Tonight's bash is called the Hello Goodbye Party, in that it sees off one year of maroon blazers and welcomes another. I'm ready to say goodbye. Sally wants to say hello for a bit longer.

Our conversation is curtailed when we hear the frenetic opening guitar on 'The Back of Love'. Our siren call, we all rise reflexively and head to the floor for the allotted three minutes of elbows-out raincoat dancing. It ends with that sustained chord. We repair to the edges of the hall. It's back to Shalamar.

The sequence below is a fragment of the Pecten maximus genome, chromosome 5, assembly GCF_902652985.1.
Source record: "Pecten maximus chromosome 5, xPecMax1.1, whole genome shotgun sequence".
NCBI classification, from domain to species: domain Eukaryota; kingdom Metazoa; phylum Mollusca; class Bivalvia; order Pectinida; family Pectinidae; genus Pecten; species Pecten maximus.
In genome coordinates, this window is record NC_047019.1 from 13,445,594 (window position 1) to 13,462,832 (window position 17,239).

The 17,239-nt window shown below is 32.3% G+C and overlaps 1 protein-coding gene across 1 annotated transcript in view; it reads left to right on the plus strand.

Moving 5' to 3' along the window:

I return to pretending I'm having a good time and manage to sustain it for another half-hour before subtly renewing my theme.

'Ready to go?'

My Great Escape mood is hardly alleviated by the fact that it seems I'm the only one who's spotted a couple of blokes from the gang who rep...